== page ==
Don’t let years of creating your company identity be wiped out in an instant by an ethical lapse. Circulate this Code of Marketing Ethics to all your marketers, and then hold them accountable for sticking to it.
The Top 7 Customer Service Mistakes
Before learning how a company can offer world class service, it might be helpful to point out the most common service problems in business today. Fix these and your company’s reputation may well be the only marketing program you need:
7. Not adequately training your staff – Financial services call centers in the US that enjoy the highest customer satisfaction levels, routinely invest 180 hours of initial training and seven hours of ongoing training every year into each agent. Does your company take its service training this serious?
6. Trying to win an argument with a customer – Arguing with a customer is bad business. You may win the argument, but you’ll probably lose the customer. Instead, show empathy. Tell the buyer you understand how they feel and that together you’re going to find a solution to their problem.
5. Over relying on voicemail – Customers who take the time to contact your company want to know there’s a face behind your company. Work hard to get customers talking to your company’s humans, not its technology.
4. Spending too much time with chronic complainers – Some people will never be happy with your service. If you’ve received at least three complaints from the same customer, it’s time to get rid of them, and focus on those you can help.
3. Taking criticism personally – Most callers don’t want to attack you personally. Although they may be lashing out at you, they’re really most frustrated by the problem they face. Take their attention off you and place it squarely back on the problem.
4. Not acting like you care – 68 percent of buyer defections take place because customers feel they’ve been treated poorly. Most customers don’t expect an immediate resolution to their problem, but they do expect your concern. Routinely use terms like “sorry to keep you waiting” and “thanks for contacting us today.”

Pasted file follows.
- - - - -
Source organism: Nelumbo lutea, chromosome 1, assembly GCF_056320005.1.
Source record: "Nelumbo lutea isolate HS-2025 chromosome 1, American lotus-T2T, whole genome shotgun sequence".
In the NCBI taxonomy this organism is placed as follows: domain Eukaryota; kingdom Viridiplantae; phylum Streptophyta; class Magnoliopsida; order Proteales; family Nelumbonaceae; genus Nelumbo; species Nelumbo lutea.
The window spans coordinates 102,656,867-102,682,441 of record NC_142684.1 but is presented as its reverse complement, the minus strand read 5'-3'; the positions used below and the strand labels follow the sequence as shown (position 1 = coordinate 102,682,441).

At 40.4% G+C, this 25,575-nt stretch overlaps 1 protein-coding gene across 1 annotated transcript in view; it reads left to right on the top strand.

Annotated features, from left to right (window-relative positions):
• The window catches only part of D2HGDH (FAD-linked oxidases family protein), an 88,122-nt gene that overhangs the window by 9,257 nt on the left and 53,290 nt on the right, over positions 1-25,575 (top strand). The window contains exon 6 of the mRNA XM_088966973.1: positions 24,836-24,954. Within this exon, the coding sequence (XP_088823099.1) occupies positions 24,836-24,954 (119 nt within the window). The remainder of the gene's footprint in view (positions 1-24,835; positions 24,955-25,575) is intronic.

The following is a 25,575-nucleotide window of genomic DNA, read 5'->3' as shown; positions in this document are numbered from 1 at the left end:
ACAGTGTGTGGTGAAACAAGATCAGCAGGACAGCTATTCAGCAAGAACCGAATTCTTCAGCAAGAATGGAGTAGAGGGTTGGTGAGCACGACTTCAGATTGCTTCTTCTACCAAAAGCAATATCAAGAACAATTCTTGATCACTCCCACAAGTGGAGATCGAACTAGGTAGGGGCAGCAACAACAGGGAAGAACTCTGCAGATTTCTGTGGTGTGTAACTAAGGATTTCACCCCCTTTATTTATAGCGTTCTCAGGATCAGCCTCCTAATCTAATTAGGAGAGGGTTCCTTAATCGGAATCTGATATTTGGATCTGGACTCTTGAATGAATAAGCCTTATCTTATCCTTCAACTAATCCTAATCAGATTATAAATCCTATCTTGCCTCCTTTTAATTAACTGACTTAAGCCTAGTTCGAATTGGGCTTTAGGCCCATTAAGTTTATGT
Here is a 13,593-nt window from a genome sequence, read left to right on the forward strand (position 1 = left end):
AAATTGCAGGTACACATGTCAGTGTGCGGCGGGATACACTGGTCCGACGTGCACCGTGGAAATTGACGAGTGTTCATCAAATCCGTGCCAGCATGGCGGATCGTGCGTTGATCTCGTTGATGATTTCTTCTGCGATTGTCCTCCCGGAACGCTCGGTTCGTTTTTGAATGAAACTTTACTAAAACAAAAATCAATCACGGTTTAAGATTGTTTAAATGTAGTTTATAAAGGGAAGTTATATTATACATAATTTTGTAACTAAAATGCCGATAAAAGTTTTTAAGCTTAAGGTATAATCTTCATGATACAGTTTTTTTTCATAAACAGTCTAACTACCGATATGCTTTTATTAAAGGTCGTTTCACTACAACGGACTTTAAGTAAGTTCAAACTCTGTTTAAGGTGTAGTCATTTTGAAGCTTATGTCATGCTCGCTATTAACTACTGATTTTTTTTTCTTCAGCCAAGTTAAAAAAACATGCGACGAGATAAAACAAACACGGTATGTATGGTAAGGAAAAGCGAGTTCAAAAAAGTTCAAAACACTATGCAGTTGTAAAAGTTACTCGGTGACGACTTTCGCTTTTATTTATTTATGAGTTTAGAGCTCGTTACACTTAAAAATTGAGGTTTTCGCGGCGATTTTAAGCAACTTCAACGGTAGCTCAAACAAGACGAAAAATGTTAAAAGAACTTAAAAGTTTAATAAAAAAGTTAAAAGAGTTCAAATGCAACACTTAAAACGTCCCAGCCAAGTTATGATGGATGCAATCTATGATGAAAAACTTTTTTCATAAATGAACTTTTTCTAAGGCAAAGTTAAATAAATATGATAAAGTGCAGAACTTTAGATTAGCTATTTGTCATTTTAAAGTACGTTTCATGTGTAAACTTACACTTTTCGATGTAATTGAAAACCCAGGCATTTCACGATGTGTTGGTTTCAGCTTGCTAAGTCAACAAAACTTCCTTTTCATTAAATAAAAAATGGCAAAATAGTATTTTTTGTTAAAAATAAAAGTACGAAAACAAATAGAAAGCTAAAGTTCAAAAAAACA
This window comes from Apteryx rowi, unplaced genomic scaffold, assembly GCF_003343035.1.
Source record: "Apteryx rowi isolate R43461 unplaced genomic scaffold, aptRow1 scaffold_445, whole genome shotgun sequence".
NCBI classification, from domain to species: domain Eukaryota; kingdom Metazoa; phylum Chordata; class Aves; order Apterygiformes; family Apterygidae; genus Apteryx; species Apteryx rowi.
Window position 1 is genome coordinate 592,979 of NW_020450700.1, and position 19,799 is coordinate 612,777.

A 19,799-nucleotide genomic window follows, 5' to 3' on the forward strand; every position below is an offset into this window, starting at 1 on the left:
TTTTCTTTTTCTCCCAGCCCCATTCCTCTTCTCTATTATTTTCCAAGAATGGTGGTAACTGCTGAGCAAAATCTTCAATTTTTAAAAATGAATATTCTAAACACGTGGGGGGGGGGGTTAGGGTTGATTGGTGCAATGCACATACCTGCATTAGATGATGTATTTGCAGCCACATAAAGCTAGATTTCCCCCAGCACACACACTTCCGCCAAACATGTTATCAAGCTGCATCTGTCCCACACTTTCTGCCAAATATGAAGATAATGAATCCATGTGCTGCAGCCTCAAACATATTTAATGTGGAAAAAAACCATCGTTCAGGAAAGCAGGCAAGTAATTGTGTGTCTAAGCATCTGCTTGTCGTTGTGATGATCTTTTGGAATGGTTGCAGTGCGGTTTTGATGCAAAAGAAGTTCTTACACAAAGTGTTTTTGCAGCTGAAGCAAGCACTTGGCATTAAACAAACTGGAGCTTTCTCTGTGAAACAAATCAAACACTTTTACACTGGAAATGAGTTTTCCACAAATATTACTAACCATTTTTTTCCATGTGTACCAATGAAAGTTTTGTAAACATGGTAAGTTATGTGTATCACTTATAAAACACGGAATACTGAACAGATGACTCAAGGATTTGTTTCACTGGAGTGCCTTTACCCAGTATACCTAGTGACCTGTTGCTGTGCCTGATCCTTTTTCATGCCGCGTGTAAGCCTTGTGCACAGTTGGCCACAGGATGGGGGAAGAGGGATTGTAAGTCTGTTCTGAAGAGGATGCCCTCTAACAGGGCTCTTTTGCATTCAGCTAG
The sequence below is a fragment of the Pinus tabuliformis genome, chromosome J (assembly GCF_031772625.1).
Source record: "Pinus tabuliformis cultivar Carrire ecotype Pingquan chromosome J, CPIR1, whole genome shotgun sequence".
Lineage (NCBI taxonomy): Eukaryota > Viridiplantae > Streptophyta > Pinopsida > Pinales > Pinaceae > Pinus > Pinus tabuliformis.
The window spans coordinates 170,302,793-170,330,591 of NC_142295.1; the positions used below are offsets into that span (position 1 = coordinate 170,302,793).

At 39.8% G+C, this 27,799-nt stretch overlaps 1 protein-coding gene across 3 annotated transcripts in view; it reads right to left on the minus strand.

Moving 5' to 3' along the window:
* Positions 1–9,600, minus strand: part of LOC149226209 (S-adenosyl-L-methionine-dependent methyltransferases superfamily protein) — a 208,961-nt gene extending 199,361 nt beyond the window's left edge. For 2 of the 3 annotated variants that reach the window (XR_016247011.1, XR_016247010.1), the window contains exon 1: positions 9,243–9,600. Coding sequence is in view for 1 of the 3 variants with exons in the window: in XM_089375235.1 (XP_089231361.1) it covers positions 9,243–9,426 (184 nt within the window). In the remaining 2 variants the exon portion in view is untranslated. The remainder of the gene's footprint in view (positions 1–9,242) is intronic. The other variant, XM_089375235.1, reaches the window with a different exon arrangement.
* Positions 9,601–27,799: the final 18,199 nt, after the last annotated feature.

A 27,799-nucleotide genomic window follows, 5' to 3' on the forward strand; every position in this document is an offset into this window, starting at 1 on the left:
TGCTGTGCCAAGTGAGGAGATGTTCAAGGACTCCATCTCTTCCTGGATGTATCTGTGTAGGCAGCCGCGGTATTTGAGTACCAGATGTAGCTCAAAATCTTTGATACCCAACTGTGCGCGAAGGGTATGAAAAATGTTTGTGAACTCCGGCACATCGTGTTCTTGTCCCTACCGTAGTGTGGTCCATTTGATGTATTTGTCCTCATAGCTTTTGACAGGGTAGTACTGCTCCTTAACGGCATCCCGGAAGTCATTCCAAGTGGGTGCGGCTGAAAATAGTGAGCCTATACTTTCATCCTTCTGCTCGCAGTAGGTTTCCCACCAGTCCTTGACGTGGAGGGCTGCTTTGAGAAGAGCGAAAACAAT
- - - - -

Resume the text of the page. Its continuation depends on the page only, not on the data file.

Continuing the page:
5. Not delivering what you promise – Because some buyers are continually misled by companies, they’re understandably distrustful. For world class service, deliver exactly what you promise. If it’s “I’ll call you by tomorrow with the answer” or “I’ll put that in the mail today,” do it.
Concierge marketing: How to turn information into a marketing tool At the root of it, a concierge marketer—much like the hotel concierge who dispenses invaluable information about restaurants and local happenings—tries to simplify a buyer’s life by providing helpful information. The first step in being a successful concierge marketer is to provide passive marketing tools which are printed or online informational products. Using any of these, buyers can quickly get answers to their nagging questions:
- Tip sheets
- White papers
- Buying guides
One of my favorite buyer involvement tools is Amazon.com’s “Wish List” program. Using this tool at the Amazon site, I can develop my own “Wish List” of books, and then email it to members of my family. That way, my family knows what to get me for Christmas without having to ask, I get the Christmas presents I want, and Amazon gets the sales. Everybody wins.
Next steps for concierge marketers To become a concierge marketer, first identify the most common information voids your buyers face. Ask yourself these questions:
- At which stage in the buying cycle are our buyers confused?
- What information do they lack?
- What customer questions does our service staff repeatedly field?
Then, design tools to address the highest priority ones. If for example, your buyers are confused about which elements of your service are outsourced and which are performed in-house, you could develop a PowerPoint slide that covers this topic in greater detail.
In closing, Milton Hershey once said that quality was the best kind of advertising in the world. For your company identity to be successful, the service provided must be of the highest quality possible. Focus on delivering world-class service first, then, and only then consider marketing it.
About the Author
Jay Lipe is Sr. Lecturer – Marketing at Carlson School of Management.